Reporters can voluntarily ramp back their snarky, narrative-driven approach to news gathering and return to old-school best practices or face sterner measures. - James S. Robbins, USA Today
The flap over CNN White House correspondent Jim Acosta’s press pass raises larger questions about the troubling relationship between journalists and the Trump presidency. Fixing the problem will take more than simply ejecting members of the press who can’t behave.
Rude reporters are nothing new. Recall the days when Sam Donaldson would shout questions at President Ronald Reagan, and the Gipper would smile and pretend not to hear them. Some back then criticized Donaldson for being bad-mannered, and maybe he was, but at least his questions were substantive.
Contrast this with Acosta accusing the president of “demonizing” migrants with a political ad showing them climbing over a border wall. In the world of actual news, the fact that migrants have climbed fences and barriers along the border many times before isn’t controversial at all. But that reality does not fit Acosta’s narrative.
Part of the problem is the overheated way some members of the news media have reacted to the Trump presidency. Transforming the traditional “watchdog” role into “The Resistance” helps account for Trump’s 92 percent negative press coverage. Veteran Washington reporter Bob Woodward noted that there has been an “emotional reaction” to the president, and many “have become emotionally unhinged about this.” Woodward — definitely no fan of Trump — says the solution lies in better reporting and less “smugness.”
The White House is a theater for the press
But another important factor is the willingness of some reporters to put themselves at the center of the story. John P. Roche, who was an adviser in Lyndon Johnson’s White House, ruefully observed that television killed American politics. The same might be said about TV’s impact on substantive political reporting, especially when supercharged by the internet and social media. Televised White House briefings and news conferences have become theaters for self-promoting journalists seeking to disrupt rather than describe. Acosta’s antics are a symptom of a problem enabled by a format that encourages personality-driven reporting.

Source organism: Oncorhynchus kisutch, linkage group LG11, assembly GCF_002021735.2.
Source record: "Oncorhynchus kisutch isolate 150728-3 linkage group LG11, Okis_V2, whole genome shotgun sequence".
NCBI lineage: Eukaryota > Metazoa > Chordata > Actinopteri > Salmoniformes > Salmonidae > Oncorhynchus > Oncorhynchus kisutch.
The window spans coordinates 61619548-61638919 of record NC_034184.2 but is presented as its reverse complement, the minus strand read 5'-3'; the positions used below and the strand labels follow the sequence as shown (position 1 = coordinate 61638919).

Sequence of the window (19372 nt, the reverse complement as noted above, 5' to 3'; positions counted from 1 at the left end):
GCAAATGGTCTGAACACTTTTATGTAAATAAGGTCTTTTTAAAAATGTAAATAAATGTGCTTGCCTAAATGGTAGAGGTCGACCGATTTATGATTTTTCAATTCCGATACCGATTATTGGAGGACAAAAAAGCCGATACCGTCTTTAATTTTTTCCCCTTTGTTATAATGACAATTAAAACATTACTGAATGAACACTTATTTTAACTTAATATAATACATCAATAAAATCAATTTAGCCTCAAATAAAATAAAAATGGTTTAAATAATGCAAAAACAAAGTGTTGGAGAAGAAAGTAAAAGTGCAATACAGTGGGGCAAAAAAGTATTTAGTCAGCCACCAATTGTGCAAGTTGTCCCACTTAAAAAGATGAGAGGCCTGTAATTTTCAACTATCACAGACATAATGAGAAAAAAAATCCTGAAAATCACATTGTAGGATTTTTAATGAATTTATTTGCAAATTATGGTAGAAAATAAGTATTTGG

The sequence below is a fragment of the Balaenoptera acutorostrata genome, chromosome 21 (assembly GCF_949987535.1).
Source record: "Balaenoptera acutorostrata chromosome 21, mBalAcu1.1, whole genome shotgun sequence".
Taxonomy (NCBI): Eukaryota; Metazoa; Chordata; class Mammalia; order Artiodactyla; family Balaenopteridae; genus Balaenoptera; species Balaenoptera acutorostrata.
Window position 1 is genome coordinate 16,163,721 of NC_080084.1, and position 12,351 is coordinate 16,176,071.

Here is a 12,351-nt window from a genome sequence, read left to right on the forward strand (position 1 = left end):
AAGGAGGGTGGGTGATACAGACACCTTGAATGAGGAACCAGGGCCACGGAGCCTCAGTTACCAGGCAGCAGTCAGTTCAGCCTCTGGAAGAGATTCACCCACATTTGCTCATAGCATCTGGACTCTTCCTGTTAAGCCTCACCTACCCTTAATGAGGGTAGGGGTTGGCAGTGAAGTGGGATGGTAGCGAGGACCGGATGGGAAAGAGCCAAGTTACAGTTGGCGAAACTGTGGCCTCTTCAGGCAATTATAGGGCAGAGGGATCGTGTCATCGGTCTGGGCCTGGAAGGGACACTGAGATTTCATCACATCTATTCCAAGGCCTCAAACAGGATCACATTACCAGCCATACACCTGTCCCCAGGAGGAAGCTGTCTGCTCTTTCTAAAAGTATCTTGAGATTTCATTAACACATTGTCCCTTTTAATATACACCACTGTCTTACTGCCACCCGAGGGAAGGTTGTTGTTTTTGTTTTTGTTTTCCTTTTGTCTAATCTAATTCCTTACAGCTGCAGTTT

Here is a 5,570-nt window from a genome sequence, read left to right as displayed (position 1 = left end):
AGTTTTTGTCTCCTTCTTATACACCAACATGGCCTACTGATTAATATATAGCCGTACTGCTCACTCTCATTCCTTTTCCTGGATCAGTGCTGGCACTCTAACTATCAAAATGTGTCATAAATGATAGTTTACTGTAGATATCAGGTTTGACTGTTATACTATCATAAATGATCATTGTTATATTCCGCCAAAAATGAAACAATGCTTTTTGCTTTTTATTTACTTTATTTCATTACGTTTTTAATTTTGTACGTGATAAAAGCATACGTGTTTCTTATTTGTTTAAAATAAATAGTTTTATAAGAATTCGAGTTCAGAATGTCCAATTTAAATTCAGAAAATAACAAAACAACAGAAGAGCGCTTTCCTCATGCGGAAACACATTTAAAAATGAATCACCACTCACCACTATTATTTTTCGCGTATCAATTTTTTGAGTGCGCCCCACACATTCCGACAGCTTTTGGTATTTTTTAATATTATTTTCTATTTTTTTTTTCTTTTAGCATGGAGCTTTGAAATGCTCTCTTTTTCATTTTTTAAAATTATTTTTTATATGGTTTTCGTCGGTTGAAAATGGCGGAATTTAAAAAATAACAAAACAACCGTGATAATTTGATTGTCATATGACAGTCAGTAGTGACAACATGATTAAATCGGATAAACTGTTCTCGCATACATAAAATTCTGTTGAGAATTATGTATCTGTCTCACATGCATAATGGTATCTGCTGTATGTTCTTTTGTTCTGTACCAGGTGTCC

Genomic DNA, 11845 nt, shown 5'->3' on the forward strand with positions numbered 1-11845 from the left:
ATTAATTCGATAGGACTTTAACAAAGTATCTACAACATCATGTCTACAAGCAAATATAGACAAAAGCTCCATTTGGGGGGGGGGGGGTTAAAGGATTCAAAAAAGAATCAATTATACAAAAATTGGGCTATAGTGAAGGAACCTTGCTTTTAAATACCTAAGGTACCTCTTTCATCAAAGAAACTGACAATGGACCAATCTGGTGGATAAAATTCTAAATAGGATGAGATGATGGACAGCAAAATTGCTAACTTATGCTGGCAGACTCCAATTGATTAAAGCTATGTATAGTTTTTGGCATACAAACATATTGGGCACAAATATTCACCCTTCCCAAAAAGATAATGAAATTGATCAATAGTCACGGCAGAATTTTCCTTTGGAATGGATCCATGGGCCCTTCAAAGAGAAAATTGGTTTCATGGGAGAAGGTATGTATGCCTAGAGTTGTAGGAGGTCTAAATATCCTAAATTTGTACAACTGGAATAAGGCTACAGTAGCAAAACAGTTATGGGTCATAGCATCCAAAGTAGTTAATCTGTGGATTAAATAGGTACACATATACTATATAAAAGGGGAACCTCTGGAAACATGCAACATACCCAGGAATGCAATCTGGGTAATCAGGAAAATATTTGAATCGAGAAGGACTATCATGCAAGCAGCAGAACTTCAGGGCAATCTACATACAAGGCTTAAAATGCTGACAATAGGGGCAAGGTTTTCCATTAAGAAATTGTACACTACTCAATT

Live television encourages the hectoring tone of reporters who make provocative statements masked as questions, trying to create news rather than cover it. Turning off the cameras could go a long way to mitigating this. The White House experimented with this approach last year, and in response Acosta suggested that reporters stage a walkout. But ending live televised coverage gained bipartisan support from Ari Fleischer, former press secretary to George W. Bush, and Bill Clinton’s press secretary Mike McCurry, who argued it would result in toned-down briefings and less “gotcha” journalism.
Reporters naturally resist any proposed restrictions on their prerogatives, usually invoking the First Amendment to support their claims of privilege. Acosta’s defense team raised the precedent set in the 1977 D.C. Circuit Court of Appeals case Sherrill v. Knight, in which the court stated that when White House press facilities have “been made publicly available as a source of information for newsmen, the protection afforded news gathering under the First Amendment guarantee of freedom of the press requires that this access not be denied arbitrarily or for less than compelling reasons.”
It’s time to update White House press briefings
The Sherrill case set a standard for equal access, but the White House can still choose how to make access available. For example, it might be time to rethink the custom of the daily news briefing, which is rooted in a 20th century top-down corporate view of the media world, echoing a time when the news was dominated by three TV networks, two wire services and a handful of major newspapers. It seems oddly out of place in the networked information age.
Likewise, it might make sense to set up a press center off the White House grounds, with better facilities, more workspace and the ability to provide direct access to a greater variety of reporting outlets. The current briefing room could be removed and Franklin Roosevelt’s indoor swimming pool — which still exists beneath it — could be restored.
There is also the possibility that reporters could voluntarily ramp back their snarky, narrative-driven approach to news gathering and return to old-school best practices. CBS News White House correspondent Major Garrett was one of the few journalists in the wake of the Acosta imbroglio to uphold the idea of a “standard of conduct” for reporters on the White House beat.
“I respect the institution and the country’s choice,” Garrett said, noting that he does his “level best to not make myself part of story, and I think the best journalists operate that way.”
Indeed they do. If only more of them were covering the White House.
James S. Robbins, a member of USA TODAY’s Board of Contributors and author of “Erasing America: Losing Our Future by Destroying Our Past,” has taught at the National Defense University and the Marine Corps University and served as a special assistant in the office of the secretary of Defense in the George W. Bush administration. Follow him on Twitter: @James_Robbins